So good to be in Don Tillman's head again! Still the most unique and compelling lead character I have ever read. ‘The Rosie Result’ is the third book in the Don Tillman trilogy by Australian author Graeme Simsion. Other than job applications and performance reviews, life is virtually perfect for Don, Rosie and young Hudson in New York.
Yet fast forward eight months and a job-related transfer to Melbourne has unsettled Hudson, now eleven... which now Don rates this the most severe of the five problems that he has identified as affecting his overall contentment. From page one, Don is in fine voice and his one liners and unique perspective of the world makes this unputdownable...
Rosie as always is a great foil to Don’s uniqueness ... “I said when I married you that I was expecting constant craziness, so I'd be letting us both down if I said no.”
While Don provides the reader with plenty of humour, Simsion also uses events, and the family’s reaction to them, to explore the myriad of issues surrounding autism.
A highly enjoyable read, just delightful. I shall miss Don, Rosie, Hudson and their friends.
The Rosie Result is a great finale to the "Rosie" novels. I have read all three of the "Rosie" novels and formed a strong connection to the characters along the way. This is a result of the great skill of the author. I found the books easy to read given the quality of the writing and the interest the author ensured I kept in finding out what happened next. The author takes you on a journey with the characters as they figure out a way to make their life meaningful and happy. I had a lot of fun reading the book and I commend this book to anyone.
Whilst I thoroughly enjoy reading the continuing adventures of Professor Don Tillman, and his struggles to combat bias and prejudice, I am somewhat surprised by how intolerant he is of me, and some of the trite and generalistic conclusions and observations he makes regarding what I consider to be some of my core life choices. This is even more surprising in light of the fact that neither he, nor his creator have in fact, ever met me. It is the only disappointment that I have with, what have otherwise been, excellent books.
A fantastic read, as expected. Love the Tillman family whose lives are not just joyful,exciting and rich, they also guide us in how we might make better informed decisions, to see and value diversity and i refuse to understate the value of logic. Feeling sad the journey has ended but am enriched by the experience and offer heart felt thanks to the author for what was a joyous trilogy.
I haven't read it yet. Just this minute bought it. I have been waiting for seems like ages for # 3 thought it would never happen. Then I learn Graeme Simsion lives in Australia. Who knows, might bump into him one day. It won'y submit till I put a star rating so I'm giving it a *****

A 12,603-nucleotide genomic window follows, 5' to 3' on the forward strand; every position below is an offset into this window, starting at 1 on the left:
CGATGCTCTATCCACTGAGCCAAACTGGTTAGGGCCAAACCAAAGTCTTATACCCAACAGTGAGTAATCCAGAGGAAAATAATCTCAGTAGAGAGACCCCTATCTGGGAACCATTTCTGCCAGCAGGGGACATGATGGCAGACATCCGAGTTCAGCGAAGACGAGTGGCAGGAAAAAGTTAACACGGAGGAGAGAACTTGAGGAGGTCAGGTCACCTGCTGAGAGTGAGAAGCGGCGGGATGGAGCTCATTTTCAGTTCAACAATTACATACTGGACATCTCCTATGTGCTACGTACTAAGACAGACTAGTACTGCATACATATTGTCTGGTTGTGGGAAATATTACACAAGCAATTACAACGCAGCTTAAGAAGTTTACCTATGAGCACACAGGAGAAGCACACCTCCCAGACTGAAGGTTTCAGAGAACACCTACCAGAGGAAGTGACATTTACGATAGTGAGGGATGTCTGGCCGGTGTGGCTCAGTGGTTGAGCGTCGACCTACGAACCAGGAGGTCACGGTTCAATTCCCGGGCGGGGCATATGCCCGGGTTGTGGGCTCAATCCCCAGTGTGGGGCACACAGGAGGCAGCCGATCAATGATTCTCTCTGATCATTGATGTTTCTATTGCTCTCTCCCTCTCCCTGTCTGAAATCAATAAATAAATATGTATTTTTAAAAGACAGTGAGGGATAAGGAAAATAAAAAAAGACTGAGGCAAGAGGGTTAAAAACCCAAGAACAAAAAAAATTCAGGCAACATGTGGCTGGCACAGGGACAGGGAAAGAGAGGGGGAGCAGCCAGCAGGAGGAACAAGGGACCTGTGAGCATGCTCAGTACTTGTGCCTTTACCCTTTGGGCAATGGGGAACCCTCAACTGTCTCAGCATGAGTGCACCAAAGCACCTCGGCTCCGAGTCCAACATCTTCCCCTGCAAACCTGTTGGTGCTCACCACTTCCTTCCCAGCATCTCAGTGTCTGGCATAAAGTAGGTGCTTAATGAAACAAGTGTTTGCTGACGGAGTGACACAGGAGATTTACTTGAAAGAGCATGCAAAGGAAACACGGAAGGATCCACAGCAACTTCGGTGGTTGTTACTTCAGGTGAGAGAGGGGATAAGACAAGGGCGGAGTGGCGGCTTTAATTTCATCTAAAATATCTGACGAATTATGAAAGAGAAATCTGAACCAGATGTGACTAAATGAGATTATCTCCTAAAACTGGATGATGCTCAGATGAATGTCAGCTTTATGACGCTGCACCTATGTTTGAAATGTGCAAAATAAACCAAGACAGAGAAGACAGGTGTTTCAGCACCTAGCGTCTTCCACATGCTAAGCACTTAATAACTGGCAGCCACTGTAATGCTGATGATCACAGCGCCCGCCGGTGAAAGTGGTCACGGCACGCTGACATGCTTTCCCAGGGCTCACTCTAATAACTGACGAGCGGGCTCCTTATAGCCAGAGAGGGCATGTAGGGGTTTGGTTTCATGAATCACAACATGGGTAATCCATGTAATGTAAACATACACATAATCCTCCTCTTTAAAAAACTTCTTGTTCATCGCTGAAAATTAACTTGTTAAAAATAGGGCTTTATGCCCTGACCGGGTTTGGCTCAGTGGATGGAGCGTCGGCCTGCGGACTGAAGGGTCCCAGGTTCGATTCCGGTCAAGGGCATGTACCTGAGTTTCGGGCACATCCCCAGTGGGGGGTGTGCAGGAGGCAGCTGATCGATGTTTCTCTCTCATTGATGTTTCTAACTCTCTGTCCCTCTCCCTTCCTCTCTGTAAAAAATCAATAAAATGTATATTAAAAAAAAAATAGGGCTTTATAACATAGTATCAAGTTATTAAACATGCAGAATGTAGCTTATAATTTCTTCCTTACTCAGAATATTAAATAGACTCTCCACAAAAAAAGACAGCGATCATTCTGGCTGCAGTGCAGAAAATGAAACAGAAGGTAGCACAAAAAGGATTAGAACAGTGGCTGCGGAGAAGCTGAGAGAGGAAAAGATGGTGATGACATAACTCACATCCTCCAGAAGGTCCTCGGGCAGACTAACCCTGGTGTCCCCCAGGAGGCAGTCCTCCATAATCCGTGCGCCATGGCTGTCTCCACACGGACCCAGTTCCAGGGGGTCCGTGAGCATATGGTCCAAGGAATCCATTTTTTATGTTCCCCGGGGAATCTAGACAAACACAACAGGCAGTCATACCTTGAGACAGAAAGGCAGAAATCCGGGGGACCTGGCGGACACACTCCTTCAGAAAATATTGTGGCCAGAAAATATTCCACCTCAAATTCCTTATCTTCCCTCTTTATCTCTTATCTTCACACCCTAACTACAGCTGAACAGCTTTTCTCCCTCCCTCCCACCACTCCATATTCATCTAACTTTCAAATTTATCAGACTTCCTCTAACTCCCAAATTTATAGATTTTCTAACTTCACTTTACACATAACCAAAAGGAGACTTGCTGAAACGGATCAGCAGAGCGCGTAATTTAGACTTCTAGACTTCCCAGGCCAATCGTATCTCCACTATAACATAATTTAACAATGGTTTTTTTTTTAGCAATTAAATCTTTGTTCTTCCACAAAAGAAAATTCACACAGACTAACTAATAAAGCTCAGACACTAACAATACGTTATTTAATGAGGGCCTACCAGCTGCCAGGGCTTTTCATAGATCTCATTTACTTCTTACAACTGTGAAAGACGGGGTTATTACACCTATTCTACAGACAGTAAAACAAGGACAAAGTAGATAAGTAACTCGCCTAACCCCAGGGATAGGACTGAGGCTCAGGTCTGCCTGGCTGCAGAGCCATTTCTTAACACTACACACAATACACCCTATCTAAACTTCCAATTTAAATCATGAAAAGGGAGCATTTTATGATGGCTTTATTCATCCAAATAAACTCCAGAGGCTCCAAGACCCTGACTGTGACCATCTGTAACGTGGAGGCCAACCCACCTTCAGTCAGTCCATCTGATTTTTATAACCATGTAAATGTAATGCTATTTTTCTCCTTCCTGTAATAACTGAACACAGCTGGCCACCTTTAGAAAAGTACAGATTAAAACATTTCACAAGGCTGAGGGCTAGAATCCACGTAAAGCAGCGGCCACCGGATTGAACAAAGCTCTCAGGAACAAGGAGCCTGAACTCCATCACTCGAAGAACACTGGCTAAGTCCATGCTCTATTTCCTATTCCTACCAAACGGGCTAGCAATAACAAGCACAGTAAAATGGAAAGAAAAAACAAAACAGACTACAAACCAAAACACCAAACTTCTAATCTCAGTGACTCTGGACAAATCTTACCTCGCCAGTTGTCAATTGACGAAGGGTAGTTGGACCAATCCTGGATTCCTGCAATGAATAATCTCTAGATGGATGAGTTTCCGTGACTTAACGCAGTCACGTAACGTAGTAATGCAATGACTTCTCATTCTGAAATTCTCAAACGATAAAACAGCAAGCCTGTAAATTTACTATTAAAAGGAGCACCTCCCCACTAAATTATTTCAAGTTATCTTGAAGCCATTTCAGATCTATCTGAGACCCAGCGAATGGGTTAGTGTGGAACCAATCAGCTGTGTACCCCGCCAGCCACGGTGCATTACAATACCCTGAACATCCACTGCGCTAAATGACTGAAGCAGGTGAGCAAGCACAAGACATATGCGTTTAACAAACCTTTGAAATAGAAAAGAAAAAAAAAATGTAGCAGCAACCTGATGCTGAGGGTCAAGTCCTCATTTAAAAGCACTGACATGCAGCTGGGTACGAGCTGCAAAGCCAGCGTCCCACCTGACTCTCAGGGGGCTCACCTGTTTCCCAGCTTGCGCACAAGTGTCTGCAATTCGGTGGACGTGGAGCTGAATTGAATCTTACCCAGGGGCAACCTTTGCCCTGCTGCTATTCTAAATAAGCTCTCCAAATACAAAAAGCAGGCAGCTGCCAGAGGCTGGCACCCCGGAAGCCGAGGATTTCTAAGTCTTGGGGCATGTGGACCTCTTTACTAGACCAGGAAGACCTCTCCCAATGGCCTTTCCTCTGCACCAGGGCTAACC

This is the third and, according to the author, final instalment in the Don Tillman series. In this book, Don decides to proactively help his awkward son, Hudson, fit in better at school. Don himself had problems fitting in and uses his own expertise to help his son. Hudson's school thinks he is on the autism spectrum and somehow see a formal diagnosis as being the correct thing to do. Don and Rosie are not so sure - a diagnosis can open up opportunities but labels can also damage. They decide against a test in the short term. Don sets up a lot of opportunities for Hudson to learn to deal with some of his issues but none of them turn out exactly as Don had thought they would. Eleven year old Hudson is working out his own way in the world and working out his own ways of dealing with how the rest of the world sees him and he's heading off towards his own future with eyes on prizes Don hadn't ever dreamed of for him.
This is a beautiful story about difference and acceptance and second chances. Having Don as the first person narrator means we get to see and hear what he sees and hears. His responses to questions are often not what the neurotypical questioners expect but make perfect sense to us from Don's perspective. We get to see from his non-neurotypical viewpoint as well as the neurotypical one at the same time and that can open up understanding in wonderful ways. If we had been outside Don looking in I don't think we would have got such a fresh perspective on his thinking. With him as first person we can empathise with everyone in the story.
It's a humorous story, deeply empathic, and deeply thought provoking. This is a series to read and reread.
And I'm not big on the promotional blurbs from others that recommend books but this book has some impressively big names speaking up for it. And I think their opinions are spot on.
There is a constant refrain in stories that feature autistic characters, written by non autistic people, that "Imagination is more important than research". With the final book in the Trilogy, Graeme has put his foot down to say, not in his words but my speculation 'Imagination is more important the research, but that's not an excuse to not do your research'
Here, the themes of alienation, fathers and sons, histories of ostracisation, and challenging notions of what the modern man should be are meditated on, and the result is funnier and a breezier read than a book promising to tackle all these topics would seem to possibly be able to do. As an autistic man, I was delighted in the character journey that Don goes through here. He went from a fun character to a fully fleshed out human being, grapling with an incredible balancing act of identity and leadership, while never loosing the wit that made the first novel stand out in the first place.
It is a delight to visit this world once more, even for the last time, and without giving away the ending, there is No Doubt that Don, Rosie, and Hudson's future is in the safest hands one could ask for. Thanks Graeme!